When will I start ovulating again?
It is difficult to predict when your fertility will return. If you are breastfeeding you may not ovulate for months but some breastfeeding women will ovulate as early as the fourth week following childbirth. Women who are not breastfeeding will ovulate even sooner. You can ovulate before your menstrual period returns. Ovulation for many occurs sooner than six weeks after delivery. With such unpredictability, it is very important to use contraception until you are ready to try for another baby. Plans for postpartum contraception should be made while you are still pregnant; the method chosen may be started before your six-week postpartum visit with your health care provider.
What are my options for contraception?
It is important to decide which birth control method is right for you and your partner and to have it in effect before you begin having sex again. Talk to your health care provider about your choices. Briefly, these include:
- Lactational amenorrhea. This is a natural birth control method. Breastfeeding causes the hormone prolactin to be released and prolactin inhibits ovulation. For this method to be effective, you must be exclusively breastfeeding, not have had a period since you delivered, and your baby must be less than 6 months old.
- Hormonal contraception. There are several methods of hormonal contraception, including the pill, the patch, the ring, and the shot. If you are not breastfeeding, you can use hormonal contraceptives starting three to four weeks after the birth of your child. If you are breastfeeding, some of these forms of hormonal birth control may decrease milk production. The progestin-only, or ‘mini-pill’, does not appear to interfere with lactation and can be started immediately after birth. Current combined estrogen-progestin birth control pills do not interfere with the quantity or quality of breast milk once feeding is established. If you are breastfeeding and would like to use another form of hormonal contraception, it is recommended that you start just after your baby is 4 weeks old. That way, breastfeeding will be well established and you can be sure your baby is gaining weight properly.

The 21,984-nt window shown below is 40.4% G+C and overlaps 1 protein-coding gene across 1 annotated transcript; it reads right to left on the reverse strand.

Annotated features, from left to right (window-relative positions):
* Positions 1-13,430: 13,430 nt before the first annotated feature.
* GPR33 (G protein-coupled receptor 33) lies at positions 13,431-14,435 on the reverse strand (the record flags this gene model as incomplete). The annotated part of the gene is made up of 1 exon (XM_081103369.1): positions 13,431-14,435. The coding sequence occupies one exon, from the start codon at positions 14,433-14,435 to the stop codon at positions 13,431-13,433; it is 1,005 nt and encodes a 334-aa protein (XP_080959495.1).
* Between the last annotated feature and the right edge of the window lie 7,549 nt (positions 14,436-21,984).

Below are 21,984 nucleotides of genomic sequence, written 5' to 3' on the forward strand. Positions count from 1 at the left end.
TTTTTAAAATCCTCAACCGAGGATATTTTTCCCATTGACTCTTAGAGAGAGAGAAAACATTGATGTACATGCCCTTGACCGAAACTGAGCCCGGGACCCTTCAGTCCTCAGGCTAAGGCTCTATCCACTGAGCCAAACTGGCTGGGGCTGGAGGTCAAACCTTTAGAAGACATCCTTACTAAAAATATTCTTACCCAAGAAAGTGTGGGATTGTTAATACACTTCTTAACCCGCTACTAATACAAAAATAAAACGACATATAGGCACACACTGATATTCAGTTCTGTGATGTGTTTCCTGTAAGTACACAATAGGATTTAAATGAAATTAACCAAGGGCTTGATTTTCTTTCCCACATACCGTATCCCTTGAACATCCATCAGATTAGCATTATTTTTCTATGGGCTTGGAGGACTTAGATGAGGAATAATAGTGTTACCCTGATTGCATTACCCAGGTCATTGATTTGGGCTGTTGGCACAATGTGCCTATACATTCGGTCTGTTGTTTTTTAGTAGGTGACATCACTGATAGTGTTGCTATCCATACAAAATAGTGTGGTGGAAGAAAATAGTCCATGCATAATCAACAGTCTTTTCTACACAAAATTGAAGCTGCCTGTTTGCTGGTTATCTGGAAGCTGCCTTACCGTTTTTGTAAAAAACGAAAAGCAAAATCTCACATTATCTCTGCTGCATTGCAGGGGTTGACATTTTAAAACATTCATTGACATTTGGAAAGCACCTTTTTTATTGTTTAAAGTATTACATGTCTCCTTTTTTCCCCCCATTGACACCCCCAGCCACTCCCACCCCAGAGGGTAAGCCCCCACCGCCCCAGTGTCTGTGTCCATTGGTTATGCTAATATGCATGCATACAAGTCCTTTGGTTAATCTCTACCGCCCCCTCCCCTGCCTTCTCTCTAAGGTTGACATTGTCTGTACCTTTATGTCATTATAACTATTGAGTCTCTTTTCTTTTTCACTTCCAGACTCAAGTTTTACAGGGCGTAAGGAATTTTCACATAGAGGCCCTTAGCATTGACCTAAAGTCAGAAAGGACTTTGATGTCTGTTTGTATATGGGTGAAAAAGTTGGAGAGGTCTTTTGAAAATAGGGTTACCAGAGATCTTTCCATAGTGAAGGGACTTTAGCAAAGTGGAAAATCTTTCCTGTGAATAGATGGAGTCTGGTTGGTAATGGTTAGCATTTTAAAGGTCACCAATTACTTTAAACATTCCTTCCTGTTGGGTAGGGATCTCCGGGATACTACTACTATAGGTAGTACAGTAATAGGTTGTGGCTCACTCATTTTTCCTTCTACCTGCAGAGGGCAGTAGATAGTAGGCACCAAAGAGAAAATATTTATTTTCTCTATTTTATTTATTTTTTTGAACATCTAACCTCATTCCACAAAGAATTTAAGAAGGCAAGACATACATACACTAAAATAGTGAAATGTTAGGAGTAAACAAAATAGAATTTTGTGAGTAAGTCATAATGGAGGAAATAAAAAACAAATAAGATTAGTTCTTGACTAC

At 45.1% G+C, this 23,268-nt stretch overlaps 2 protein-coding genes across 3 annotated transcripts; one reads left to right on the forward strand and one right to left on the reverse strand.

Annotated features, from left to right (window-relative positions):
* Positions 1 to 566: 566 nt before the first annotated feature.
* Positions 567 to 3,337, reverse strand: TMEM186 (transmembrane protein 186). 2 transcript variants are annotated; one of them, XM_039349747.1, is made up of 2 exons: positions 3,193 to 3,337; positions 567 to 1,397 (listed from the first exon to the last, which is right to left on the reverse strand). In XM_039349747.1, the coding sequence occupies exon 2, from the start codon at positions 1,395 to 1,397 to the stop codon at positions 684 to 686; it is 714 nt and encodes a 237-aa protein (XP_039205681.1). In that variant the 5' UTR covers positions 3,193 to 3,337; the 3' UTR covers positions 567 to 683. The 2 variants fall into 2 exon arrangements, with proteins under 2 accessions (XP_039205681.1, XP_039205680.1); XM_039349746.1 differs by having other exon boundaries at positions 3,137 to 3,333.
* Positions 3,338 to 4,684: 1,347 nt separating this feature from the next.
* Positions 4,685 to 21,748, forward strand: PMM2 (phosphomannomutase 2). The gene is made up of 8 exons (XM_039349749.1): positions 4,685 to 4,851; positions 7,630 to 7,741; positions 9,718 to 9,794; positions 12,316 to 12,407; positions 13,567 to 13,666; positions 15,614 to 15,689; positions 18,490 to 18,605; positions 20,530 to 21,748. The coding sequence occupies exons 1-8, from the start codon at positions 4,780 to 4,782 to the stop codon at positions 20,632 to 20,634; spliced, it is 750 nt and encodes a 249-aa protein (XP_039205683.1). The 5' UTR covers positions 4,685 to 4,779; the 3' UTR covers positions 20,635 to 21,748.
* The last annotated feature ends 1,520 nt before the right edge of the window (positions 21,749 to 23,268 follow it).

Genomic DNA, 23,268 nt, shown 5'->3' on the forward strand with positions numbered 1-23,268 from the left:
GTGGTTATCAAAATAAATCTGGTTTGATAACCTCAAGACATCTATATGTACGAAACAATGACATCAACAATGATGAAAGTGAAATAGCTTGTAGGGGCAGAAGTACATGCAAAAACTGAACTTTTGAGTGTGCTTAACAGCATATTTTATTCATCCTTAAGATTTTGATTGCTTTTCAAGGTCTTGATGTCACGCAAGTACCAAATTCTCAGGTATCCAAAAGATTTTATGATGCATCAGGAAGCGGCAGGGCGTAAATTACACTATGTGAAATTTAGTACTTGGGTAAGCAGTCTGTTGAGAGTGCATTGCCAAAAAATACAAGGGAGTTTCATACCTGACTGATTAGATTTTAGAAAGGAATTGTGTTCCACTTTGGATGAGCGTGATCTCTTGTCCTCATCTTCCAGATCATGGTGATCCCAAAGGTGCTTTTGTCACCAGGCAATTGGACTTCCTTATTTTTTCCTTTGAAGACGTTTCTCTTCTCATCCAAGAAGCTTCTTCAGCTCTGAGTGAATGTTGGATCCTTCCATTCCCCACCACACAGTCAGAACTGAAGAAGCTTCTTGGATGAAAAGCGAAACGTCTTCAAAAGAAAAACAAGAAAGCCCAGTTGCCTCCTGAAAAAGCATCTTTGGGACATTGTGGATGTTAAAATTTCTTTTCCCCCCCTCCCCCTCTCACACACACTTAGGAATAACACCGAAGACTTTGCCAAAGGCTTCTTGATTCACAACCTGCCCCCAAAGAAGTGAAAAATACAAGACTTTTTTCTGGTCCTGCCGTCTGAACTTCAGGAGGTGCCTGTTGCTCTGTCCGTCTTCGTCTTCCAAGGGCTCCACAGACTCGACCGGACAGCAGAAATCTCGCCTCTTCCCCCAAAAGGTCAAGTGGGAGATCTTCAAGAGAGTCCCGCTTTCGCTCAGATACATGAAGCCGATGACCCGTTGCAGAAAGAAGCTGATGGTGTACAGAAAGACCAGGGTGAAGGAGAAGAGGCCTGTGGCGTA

- Intrauterine devices (IUD). The IUD is a highly effective, long-acting, but rapidly reversible method of contraception. You can have an IUD inserted immediately after delivery, if you choose, or it can be inserted at your 6 week postpartum visit. Be sure to use another method as soon as you resume intercourse and until the IUD is inserted.
- Condoms. Condoms are effective contraception and also protect both partners from sexually transmitted infections.
- Sterilization. Permanent birth control measures include vasectomy or tubal ligation.
- Other choices. These include female condoms, spermicides, diaphragms, and cervical caps.